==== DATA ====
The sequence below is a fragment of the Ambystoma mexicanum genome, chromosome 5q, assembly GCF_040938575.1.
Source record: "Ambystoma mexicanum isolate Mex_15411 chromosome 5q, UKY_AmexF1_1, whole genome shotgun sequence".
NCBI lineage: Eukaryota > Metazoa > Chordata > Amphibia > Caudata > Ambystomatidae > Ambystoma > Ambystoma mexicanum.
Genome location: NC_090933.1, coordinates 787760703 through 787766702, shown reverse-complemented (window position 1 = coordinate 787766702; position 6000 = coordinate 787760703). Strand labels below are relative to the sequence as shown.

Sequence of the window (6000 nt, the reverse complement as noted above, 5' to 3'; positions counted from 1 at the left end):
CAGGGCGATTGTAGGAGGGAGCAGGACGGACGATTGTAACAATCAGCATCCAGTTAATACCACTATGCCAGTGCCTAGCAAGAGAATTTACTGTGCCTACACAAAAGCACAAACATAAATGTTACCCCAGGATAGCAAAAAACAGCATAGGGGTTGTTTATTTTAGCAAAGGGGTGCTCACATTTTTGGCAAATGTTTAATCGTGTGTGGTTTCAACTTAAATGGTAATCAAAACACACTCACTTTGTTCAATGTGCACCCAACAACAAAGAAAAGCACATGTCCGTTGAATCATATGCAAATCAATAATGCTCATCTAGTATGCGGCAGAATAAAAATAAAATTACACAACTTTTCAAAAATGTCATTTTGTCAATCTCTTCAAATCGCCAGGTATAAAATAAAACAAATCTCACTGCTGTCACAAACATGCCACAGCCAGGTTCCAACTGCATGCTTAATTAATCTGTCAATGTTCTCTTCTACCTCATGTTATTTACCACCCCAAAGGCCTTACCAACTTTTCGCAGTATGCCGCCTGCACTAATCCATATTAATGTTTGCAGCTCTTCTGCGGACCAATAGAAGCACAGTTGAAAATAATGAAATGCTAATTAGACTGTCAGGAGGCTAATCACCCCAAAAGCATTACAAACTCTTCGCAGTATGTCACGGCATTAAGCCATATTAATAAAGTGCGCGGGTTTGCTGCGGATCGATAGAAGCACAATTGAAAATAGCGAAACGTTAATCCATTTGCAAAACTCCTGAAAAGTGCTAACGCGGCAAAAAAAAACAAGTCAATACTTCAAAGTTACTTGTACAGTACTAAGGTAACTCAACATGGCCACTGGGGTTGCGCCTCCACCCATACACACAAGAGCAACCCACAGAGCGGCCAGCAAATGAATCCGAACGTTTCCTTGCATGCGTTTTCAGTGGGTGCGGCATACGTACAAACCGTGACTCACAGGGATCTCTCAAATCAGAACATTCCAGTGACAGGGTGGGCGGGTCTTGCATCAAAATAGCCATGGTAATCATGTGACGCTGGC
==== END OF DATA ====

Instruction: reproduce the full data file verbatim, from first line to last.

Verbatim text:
The sequence below is a fragment of the Ambystoma mexicanum genome, chromosome 5q, assembly GCF_040938575.1.
Source record: "Ambystoma mexicanum isolate Mex_15411 chromosome 5q, UKY_AmexF1_1, whole genome shotgun sequence".
NCBI lineage: Eukaryota > Metazoa > Chordata > Amphibia > Caudata > Ambystomatidae > Ambystoma > Ambystoma mexicanum.
Genome location: NC_090933.1, coordinates 787760703 through 787766702, shown reverse-complemented (window position 1 = coordinate 787766702; position 6000 = coordinate 787760703). Strand labels below are relative to the sequence as shown.

Sequence of the window (6000 nt, the reverse complement as noted above, 5' to 3'; positions counted from 1 at the left end):
CAGGGCGATTGTAGGAGGGAGCAGGACGGACGATTGTAACAATCAGCATCCAGTTAATACCACTATGCCAGTGCCTAGCAAGAGAATTTACTGTGCCTACACAAAAGCACAAACATAAATGTTACCCCAGGATAGCAAAAAACAGCATAGGGGTTGTTTATTTTAGCAAAGGGGTGCTCACATTTTTGGCAAATGTTTAATCGTGTGTGGTTTCAACTTAAATGGTAATCAAAACACACTCACTTTGTTCAATGTGCACCCAACAACAAAGAAAAGCACATGTCCGTTGAATCATATGCAAATCAATAATGCTCATCTAGTATGCGGCAGAATAAAAATAAAATTACACAACTTTTCAAAAATGTCATTTTGTCAATCTCTTCAAATCGCCAGGTATAAAATAAAACAAATCTCACTGCTGTCACAAACATGCCACAGCCAGGTTCCAACTGCATGCTTAATTAATCTGTCAATGTTCTCTTCTACCTCATGTTATTTACCACCCCAAAGGCCTTACCAACTTTTCGCAGTATGCCGCCTGCACTAATCCATATTAATGTTTGCAGCTCTTCTGCGGACCAATAGAAGCACAGTTGAAAATAATGAAATGCTAATTAGACTGTCAGGAGGCTAATCACCCCAAAAGCATTACAAACTCTTCGCAGTATGTCACGGCATTAAGCCATATTAATAAAGTGCGCGGGTTTGCTGCGGATCGATAGAAGCACAATTGAAAATAGCGAAACGTTAATCCATTTGCAAAACTCCTGAAAAGTGCTAACGCGGCAAAAAAAAACAAGTCAATACTTCAAAGTTACTTGTACAGTACTAAGGTAACTCAACATGGCCACTGGGGTTGCGCCTCCACCCATACACACAAGAGCAACCCACAGAGCGGCCAGCAAATGAATCCGAACGTTTCCTTGCATGCGTTTTCAGTGGGTGCGGCATACGTACAAACCGTGACTCACAGGGATCTCTCAAATCAGAACATTCCAGTGACAGGGTGGGCGGGTCTTGCATCAAAATAGCCATGGTAATCATGTGACGCTGGC